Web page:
This week our Irish Whiskey News features articles on the Irish Whiskey Association’s defence of its technical file and Lambay Whiskey and Whiskey Island launch their private island whiskey experience.
So let’s see what’s happening this week in our Irish whiskey news.
The Irish Whiskey Association has responded to claims that its Geographical Indication and Technical File is in danger of ‘dumbing down’ the category. In 2014 the IWA secured a GI and Technical File to define and control the production of Irish whiskey but now these rules have met opposition from Irish distiller Blackwater, which argues these definitions benefit Pernod Ricard’s Irish Distillers. A blog post written by Blackwater says that the legislation, particularly the definition of Irish pot still whiskey, is inaccurate and restrictive.
Blackwater points to archaic British laws which forbid distillers from bringing in wash – distiller’s beer – from outside the distillery, and the definition of the grain make up of a pot still whiskey – which limits the use of other grains apart from barley to just 5% of the mash bill. The distiller says this is not in keeping with many traditional and historical mash bill recipes, suggesting that the rules are designed to reflect the recipes that biggest producer Irish Distillers uses for its current pot still whiskeys.
William Lavelle, head of the Irish Whiskey Association, has defended the Association’s role in securing the GI and Technical File. “There have been a number of very important moments that have shaped the future of Irish whiskey, and securing the GI from the European Union in 2014 was one of those key moments,” said Lavelle. “Defining Irish whiskey and its main styles was a difficult process, as a broad catch-all definition for any of the distinctive whiskeys would weaken the claim for the GI.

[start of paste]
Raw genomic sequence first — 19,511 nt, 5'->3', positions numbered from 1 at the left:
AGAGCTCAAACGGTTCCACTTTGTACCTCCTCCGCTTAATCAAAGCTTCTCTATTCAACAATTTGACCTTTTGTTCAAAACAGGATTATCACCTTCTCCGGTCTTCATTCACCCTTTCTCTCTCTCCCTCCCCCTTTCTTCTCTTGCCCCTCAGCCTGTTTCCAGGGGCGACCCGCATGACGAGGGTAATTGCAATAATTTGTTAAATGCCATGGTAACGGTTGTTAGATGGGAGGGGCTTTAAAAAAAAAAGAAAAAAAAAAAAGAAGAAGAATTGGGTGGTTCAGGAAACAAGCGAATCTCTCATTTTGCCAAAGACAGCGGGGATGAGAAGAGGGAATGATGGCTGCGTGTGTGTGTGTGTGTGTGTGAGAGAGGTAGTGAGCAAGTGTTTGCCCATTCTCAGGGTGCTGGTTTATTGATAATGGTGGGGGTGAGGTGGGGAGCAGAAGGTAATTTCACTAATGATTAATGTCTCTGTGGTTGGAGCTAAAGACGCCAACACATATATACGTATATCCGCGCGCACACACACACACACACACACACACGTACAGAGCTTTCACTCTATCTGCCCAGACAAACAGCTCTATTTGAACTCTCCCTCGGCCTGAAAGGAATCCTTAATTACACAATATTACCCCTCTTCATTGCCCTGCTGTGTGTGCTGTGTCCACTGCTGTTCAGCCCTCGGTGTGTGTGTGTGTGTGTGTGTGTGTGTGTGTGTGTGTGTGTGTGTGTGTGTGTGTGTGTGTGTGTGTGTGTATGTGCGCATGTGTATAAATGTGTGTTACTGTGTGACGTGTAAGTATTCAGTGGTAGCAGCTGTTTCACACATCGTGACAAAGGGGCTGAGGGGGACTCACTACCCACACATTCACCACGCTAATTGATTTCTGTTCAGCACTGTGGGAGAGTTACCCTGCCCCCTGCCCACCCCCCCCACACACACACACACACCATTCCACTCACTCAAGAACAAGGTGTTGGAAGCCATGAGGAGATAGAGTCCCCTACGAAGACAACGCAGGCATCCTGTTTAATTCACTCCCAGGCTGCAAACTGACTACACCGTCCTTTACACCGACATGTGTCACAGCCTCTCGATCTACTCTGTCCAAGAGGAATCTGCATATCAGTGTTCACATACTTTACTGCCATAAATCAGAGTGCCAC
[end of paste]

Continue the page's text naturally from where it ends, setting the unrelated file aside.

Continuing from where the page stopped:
Lambay Whiskey and Whiskey Island have just launched a private island whiskey experience. Lambay Whiskey is offering private groups the chance to experience Lambay Island – a private island owned by the Baring family – and to taste their cognac cask finished Irish whiskey straight from the cask.
You will get to visit the island and meet with the Baring family and sample what makes this island so unique. Leaving from Malahide and arriving at Lambay 25 minutes later you will take a walking tour of the island where you may see wallabies, puffins and herds of island deer before you make your way to the Bothy to sample a three-part Lambay Whiskey tasting.
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